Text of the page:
Aug. 3 (UPI) -- News that the leader of the extreme left Podemos Party in Spain had received $9.3 million over a three-year period from the Iranian regime finally shone a light on what has been long suspected by many.
El Mundo, the second-largest newspaper in Spain, reported last month that the Economic & Fiscal Crime Division of the Spanish Police (UDEF) had established that between 2012 and 2015, 360 Global Media, the media company owned by Pablo Iglesias, leader of Podemos, had received over €9 million from Iran.
El Mundo reported that evidence collected by the police and their anti-money-laundering committee had identified how 16 companies suspected of money laundering, had passed the cash to 360 Global Media through Emirates NBD (national Bank of Dubai) and other intermediary banks.
The majority of the cash transfers were made to the 360 Global Media company, which is the producer of programs for Hispan TV, the Spanish-language satellite channel of Iran's state-run broadcaster IRIB. Hispan TV is run by Iranian citizen Mahmoud Alizadeh Azimi and its programs mainly target Latin American countries such as Venezuela, Bolivia, Chile, Ecuador, Peru, Colombia, Nicaragua and Mexico.
Manipulation of the Western media by the theocratic regime has long been assumed. For decades, the mullahs have set out to demonize their main democratic opposition movement, the People's Mojahedin Organization of Iran (PMOI-MEK), whom they fear and hate with a visceral passion. The so-called left-wing, anti-American press has been particularly susceptible to Iranian manipulation, with ludicrous and ill-founded articles appearing in The Guardian, The Independent, Channel 4 News, Der Spiegel and the Frankfurter Allgemeine Zeitung. These articles invariably repeat the same propaganda hogwash trotted out by the mullahs' Ministry of Intelligence & Security, which maintains a network of spies, agents and so-called "friendly journalists" across the world.
A court ruling in Germany in July exposed this demonization campaign. The Hamburg Regional Court ruled that the Frankfurter Allgemeine Zeitung had violated basic journalistic standards in an article traducing the MEK and could face fines of up to $293,000 for each of three offending claims, which the court ordered to be removed from online archives and to be withheld from any subsequent publication.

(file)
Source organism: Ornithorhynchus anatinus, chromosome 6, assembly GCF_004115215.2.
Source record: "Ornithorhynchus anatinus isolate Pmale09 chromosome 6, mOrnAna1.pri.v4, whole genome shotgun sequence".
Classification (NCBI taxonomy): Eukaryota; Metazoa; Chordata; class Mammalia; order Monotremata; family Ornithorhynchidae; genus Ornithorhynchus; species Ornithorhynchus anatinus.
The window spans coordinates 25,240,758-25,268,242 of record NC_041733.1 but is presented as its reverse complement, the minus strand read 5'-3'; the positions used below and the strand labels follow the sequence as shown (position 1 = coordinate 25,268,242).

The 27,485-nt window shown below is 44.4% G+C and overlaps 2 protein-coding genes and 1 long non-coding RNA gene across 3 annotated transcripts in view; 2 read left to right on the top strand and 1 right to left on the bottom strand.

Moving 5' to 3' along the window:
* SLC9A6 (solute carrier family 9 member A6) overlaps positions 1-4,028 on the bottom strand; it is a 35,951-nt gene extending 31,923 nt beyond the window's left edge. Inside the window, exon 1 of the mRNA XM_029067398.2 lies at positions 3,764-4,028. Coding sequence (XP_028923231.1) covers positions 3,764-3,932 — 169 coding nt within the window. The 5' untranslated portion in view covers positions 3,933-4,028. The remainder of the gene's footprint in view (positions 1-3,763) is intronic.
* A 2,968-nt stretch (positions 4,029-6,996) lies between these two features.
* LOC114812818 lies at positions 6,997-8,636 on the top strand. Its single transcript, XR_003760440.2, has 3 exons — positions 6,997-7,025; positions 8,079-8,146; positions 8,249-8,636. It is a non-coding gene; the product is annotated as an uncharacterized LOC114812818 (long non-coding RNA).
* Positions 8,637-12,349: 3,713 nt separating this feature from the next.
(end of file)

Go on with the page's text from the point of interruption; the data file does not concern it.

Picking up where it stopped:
The Hamburg Court verdict mirrored a similar ruling in March 2019 against Der Spiegel, following a legal challenge by the National Council of Resistance of Iran, the coalition of Iranian opposition movements, the main component of which is the MEK. In both court cases, the evidence presented exposed beyond doubt that the MOIS was the source of the lies and disinformation against the Iranian opposition.
Further proof of this disinformation campaign emerged in Albania in July, when the Albanian government deported an Iranian national, Dabiel Kassrae, who also had Italian citizenship. He was sent back to Italy on an order signed by Interior Minister Sander Lleshaj and banned from re-entering Albania for 15 years. Kassrae had pretended to be a journalist after moving to Albania four years ago, at the same time several thousand MEK supporters were relocated to Tirana following their escape from persecution in Iraq.
Under his disguise as a journalist, Kassrae was frequently found in and around the compound where the Iranian refugees were housed, repeatedly attempting to recruit some of them to speak out against the MEK. It transpired that he was working for the mullahs' regime and he was declared persona non grata and kicked out of the country.
Kassrae was only the most recent example of an Iranian to be expelled from Albania. In January, two diplomats from the Iranian Embassy in Tirana, Mohammad Ali Arzpeima Nemati and Seyed Ahmad Hosseini Alast, were expelled after it was discovered they were agents of the Islamic Revolutionary Guards Corps and were plotting against MEK supporters at Manza. It was also established that they had been close collaborators with Qassem Soleimani, the terrorist leader of Iran's extra-territorial Quds Force, who was killed in an American drone strike in January.
This was the second time that Iranian diplomats had been ejected from Albania. In December 2018, the Iranian ambassador and first secretary were declared personae non gratae by Albania's Prime Minister Edi Rama.
The Iranian regime has now been exposed for buying influence in leftist Western publications. Surely that should sound alarm bells for prominent newspapers and media outlets who pay lip service to absurd and disgraceful fabrications about the Iranian opposition, propagated by a pariah regime that is widely recognized as a sponsor of international terror and assassination.
Over many years, it has become clear that the demonization and deliberate spreading of misinformation about the MEK by Tehran, is invariably a prelude to subsequent attacks and assassinations. It is a softening up process aimed at tarnishing the image of the Iranian democratic opposition in the eyes of the public, so that subsequent atrocities do not inspire major condemnation. The Western media who accept clandestine payments or other inducements from the mullahs' fascist regime to publish such fabrications should hang their heads in shame.
Struan Stevenson is the Coordinator of the Campaign for Iran Change. He was a member of the European Parliament representing Scotland (1999-2014), president of the Parliament's Delegation for Relations with Iraq (2009-14) and chairman of the Friends of a Free Iran Intergroup (2004-14). He is an international lecturer on the Middle East and is also president of the European Iraqi Freedom Association.